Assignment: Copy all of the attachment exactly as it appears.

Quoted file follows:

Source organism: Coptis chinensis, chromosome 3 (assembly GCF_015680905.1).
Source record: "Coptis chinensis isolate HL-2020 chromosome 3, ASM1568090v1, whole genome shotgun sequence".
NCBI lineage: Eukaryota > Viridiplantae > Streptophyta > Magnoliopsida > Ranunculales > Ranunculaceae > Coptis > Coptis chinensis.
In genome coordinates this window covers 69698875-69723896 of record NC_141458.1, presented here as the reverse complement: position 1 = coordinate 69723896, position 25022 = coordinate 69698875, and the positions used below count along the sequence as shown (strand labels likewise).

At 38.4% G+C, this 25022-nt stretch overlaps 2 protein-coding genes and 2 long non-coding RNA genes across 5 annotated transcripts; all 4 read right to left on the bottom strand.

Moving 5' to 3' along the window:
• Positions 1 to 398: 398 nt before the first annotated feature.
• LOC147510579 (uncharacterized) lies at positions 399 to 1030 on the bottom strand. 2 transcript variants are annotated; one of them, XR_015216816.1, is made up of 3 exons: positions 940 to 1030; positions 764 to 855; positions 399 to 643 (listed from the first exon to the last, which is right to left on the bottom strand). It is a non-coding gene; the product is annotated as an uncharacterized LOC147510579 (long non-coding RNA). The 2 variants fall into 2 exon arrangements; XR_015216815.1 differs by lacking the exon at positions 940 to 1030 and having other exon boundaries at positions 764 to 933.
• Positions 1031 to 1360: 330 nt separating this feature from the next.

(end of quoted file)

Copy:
Source organism: Coptis chinensis, chromosome 3 (assembly GCF_015680905.1).
Source record: "Coptis chinensis isolate HL-2020 chromosome 3, ASM1568090v1, whole genome shotgun sequence".
NCBI lineage: Eukaryota > Viridiplantae > Streptophyta > Magnoliopsida > Ranunculales > Ranunculaceae > Coptis > Coptis chinensis.
In genome coordinates this window covers 69698875-69723896 of record NC_141458.1, presented here as the reverse complement: position 1 = coordinate 69723896, position 25022 = coordinate 69698875, and the positions used below count along the sequence as shown (strand labels likewise).

At 38.4% G+C, this 25022-nt stretch overlaps 2 protein-coding genes and 2 long non-coding RNA genes across 5 annotated transcripts; all 4 read right to left on the bottom strand.

Moving 5' to 3' along the window:
• Positions 1 to 398: 398 nt before the first annotated feature.
• LOC147510579 (uncharacterized) lies at positions 399 to 1030 on the bottom strand. 2 transcript variants are annotated; one of them, XR_015216816.1, is made up of 3 exons: positions 940 to 1030; positions 764 to 855; positions 399 to 643 (listed from the first exon to the last, which is right to left on the bottom strand). It is a non-coding gene; the product is annotated as an uncharacterized LOC147510579 (long non-coding RNA). The 2 variants fall into 2 exon arrangements; XR_015216815.1 differs by lacking the exon at positions 940 to 1030 and having other exon boundaries at positions 764 to 933.
• Positions 1031 to 1360: 330 nt separating this feature from the next.